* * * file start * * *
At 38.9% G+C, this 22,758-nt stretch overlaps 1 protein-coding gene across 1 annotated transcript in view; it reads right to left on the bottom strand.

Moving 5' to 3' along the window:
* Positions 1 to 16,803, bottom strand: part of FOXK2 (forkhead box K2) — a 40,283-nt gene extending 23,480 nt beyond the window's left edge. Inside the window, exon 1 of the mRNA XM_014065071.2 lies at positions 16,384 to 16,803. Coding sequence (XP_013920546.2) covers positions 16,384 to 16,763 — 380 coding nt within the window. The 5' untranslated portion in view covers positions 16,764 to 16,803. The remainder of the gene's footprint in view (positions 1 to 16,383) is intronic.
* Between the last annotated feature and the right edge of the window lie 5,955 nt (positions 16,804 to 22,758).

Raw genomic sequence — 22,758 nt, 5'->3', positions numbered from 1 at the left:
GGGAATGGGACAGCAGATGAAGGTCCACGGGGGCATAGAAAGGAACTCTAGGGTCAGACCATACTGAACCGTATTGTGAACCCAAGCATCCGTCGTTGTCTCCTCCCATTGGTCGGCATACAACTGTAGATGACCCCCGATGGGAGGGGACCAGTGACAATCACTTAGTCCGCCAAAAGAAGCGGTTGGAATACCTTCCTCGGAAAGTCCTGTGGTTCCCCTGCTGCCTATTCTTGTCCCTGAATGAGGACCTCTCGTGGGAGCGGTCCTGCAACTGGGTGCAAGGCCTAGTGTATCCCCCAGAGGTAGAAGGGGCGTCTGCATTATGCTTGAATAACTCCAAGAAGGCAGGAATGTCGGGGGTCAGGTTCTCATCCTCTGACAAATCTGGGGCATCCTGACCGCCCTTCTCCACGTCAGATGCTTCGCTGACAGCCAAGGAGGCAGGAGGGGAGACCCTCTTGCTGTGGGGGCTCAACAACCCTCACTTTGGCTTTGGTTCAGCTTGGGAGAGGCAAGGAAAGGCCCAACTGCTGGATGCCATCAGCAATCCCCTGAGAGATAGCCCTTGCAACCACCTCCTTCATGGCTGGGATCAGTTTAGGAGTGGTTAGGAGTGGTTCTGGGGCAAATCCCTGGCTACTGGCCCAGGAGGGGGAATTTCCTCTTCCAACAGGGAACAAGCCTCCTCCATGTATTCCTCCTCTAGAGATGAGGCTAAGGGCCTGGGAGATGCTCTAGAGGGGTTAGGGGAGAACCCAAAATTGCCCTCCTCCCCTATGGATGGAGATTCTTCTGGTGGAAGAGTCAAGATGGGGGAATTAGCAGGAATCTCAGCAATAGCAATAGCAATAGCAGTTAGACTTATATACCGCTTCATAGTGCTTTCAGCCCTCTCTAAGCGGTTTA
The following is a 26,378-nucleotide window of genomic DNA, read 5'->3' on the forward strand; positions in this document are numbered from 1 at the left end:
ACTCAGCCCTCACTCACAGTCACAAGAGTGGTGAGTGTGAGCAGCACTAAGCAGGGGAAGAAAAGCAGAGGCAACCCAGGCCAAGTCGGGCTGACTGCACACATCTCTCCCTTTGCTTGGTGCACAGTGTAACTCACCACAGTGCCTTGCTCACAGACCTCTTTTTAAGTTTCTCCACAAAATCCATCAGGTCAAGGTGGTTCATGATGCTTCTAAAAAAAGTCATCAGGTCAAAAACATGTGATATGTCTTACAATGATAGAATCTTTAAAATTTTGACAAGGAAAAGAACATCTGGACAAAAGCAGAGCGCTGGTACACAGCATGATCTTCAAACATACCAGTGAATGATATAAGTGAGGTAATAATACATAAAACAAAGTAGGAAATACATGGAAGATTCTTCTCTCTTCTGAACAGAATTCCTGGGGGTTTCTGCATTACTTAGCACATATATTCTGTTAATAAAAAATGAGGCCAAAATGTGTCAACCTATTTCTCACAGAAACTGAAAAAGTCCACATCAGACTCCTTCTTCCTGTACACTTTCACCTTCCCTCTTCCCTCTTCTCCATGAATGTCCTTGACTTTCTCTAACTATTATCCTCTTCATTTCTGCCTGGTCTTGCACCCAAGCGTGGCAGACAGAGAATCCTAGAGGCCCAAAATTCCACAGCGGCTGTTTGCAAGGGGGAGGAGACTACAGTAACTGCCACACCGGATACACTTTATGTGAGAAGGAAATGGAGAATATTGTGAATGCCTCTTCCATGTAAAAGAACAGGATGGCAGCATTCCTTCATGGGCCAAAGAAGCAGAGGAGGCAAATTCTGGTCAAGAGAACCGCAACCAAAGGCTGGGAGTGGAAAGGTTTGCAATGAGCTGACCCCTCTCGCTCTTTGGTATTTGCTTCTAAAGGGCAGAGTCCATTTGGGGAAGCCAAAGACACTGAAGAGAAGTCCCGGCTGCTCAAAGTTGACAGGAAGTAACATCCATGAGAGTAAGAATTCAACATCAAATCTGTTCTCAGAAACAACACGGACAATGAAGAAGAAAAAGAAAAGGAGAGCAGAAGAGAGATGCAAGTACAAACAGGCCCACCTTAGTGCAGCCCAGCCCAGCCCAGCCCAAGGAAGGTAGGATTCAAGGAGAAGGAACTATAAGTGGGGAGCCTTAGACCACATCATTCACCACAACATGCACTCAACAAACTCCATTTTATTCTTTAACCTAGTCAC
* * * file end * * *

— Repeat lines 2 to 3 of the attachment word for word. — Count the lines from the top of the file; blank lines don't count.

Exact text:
Moving 5' to 3' along the window:
* Positions 1 to 16,803, bottom strand: part of FOXK2 (forkhead box K2) — a 40,283-nt gene extending 23,480 nt beyond the window's left edge. Inside the window, exon 1 of the mRNA XM_014065071.2 lies at positions 16,384 to 16,803. Coding sequence (XP_013920546.2) covers positions 16,384 to 16,763 — 380 coding nt within the window. The 5' untranslated portion in view covers positions 16,764 to 16,803. The remainder of the gene's footprint in view (positions 1 to 16,383) is intronic.